, and ipso facto, operate as a forfeiture of the proprietor's right. The idea was, that, as by the doing of the act the owner ceased to be proprietor, the act itself should be held to be void, as done by one who was not owner. It is quite obvious that this notion, and the argument founded upon it, were quite fallacious; as until the act were done, there could be no forfeiture on account of it; and consequently the act, as effected by one who was of necessity still proprietor when it was done, must be valid. The courts of law, however, did, in one or two instances, give effect to this scheme; but there being every reason to expect that a different

Act of 1685–Progress of the System.


course would soon be adopted by the judges, who showed the utmost repugnance to allowing creditors to be, in this way, defrauded of their just debts, the Scottish aristocracy had recourse to the Legislature, by whom it was sanctioned by the well-known Act 1685, c. 22.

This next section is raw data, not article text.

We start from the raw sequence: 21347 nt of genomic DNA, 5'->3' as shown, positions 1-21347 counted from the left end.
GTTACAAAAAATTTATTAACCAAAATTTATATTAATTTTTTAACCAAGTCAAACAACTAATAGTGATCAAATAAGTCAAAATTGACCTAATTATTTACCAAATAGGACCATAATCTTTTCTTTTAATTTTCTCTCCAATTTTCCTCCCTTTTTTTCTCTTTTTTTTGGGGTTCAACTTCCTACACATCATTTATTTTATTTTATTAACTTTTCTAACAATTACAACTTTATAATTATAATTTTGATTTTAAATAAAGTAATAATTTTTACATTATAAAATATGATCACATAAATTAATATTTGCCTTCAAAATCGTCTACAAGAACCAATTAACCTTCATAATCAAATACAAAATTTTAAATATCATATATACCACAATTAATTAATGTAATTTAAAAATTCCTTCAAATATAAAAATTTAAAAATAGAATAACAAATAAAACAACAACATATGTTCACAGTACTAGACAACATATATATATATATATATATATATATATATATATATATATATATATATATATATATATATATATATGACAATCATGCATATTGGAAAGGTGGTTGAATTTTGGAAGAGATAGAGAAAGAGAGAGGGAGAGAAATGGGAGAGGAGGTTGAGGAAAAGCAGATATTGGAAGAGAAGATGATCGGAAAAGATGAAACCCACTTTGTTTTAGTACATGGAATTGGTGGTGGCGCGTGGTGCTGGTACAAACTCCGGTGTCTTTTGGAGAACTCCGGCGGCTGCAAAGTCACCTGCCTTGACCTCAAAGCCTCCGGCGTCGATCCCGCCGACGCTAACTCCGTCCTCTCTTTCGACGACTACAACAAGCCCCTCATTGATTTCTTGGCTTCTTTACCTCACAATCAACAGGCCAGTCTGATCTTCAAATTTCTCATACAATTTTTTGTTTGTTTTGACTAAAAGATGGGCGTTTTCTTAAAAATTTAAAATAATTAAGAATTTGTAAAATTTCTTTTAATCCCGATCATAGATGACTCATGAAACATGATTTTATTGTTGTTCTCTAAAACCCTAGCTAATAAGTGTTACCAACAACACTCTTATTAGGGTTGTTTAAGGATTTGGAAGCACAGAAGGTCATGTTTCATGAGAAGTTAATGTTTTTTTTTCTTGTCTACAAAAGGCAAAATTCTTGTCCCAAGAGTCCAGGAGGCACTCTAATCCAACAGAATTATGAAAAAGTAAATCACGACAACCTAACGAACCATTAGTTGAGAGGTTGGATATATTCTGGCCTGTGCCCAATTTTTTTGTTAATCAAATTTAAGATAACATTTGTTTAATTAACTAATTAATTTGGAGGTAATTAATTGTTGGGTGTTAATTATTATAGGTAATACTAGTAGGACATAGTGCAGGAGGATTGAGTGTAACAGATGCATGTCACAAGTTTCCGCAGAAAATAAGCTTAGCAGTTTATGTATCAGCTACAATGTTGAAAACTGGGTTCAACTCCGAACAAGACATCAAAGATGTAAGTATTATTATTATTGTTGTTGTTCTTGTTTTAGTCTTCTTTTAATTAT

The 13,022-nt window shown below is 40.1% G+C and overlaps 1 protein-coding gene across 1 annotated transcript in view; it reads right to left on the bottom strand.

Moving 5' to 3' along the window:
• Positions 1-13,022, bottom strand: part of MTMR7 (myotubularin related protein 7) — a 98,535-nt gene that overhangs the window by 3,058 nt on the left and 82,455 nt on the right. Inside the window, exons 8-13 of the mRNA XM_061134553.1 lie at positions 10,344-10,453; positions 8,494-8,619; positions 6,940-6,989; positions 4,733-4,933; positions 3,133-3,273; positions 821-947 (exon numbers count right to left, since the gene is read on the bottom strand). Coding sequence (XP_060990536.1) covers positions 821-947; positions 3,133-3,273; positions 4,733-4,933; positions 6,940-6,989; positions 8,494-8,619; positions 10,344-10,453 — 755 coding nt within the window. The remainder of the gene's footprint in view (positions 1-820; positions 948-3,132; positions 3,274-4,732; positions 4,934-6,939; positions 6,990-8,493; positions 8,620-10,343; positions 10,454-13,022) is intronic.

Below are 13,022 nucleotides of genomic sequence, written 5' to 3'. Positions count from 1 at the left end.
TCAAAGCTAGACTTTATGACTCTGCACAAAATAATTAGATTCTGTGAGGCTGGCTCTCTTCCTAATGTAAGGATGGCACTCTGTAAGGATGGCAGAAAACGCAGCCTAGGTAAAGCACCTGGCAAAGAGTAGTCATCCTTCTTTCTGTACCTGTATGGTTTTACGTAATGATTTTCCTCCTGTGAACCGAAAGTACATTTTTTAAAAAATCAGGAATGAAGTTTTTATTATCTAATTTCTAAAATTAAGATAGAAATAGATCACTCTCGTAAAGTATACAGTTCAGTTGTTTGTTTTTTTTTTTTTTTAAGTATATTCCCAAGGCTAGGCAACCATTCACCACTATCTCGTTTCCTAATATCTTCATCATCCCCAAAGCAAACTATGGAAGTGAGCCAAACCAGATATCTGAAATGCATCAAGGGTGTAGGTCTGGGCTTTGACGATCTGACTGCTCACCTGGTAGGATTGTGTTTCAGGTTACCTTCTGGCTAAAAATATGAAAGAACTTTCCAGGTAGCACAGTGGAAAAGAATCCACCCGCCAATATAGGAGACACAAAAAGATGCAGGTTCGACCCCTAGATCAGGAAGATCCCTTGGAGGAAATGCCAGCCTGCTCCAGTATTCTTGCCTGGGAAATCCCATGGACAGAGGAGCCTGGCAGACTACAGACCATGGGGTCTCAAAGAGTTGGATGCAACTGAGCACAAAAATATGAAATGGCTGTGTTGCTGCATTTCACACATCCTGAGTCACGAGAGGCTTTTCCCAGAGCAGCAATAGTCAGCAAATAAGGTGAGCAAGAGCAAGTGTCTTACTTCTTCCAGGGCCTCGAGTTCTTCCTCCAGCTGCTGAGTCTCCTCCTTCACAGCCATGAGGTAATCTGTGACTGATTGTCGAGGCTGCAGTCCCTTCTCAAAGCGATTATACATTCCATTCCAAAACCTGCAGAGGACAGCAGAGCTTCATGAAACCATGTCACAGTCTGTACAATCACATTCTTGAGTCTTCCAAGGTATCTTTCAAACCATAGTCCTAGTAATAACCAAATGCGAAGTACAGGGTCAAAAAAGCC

To the provisions and effects of this statute we shall immediately advert; but we wish, in the first place, shortly to point out the progress of the system in regard to its extension, from the passing of the Act 1685 to the latest period up to which the records have been published. This is stated as follows, in the useful and excellent pamphlet which we have placed at the head of this Article, and which contains much interesting information on the subject :

“From an examination of the Register of Entails, it appears that, for a period of upwards of 40 years after the passing of the statute, or preceding the year 1730, the number of entails recorded was 217 “During the next 40 years, preceding 1770, the number was increased by

279 “While, in the succeeding period of 40 years, or to 1810, it

was more than doubled, by the addition of no fewer

586 " And for the next twenty years, to 1830 (which is the latest

date to which an index to the record has been published),
there was a still greater increase, in proportion to the
time; the number of new entails, recorded within this
short period, being


"In all, down to 1830,


“ In looking to this rapid increase, it is also to be kept in view that, after the successive periods referred to, less land remained to be entailed.”

In a note, the author adds, with reference to the period subsequent to 1829 (as to which no authoritative statement has yet been published):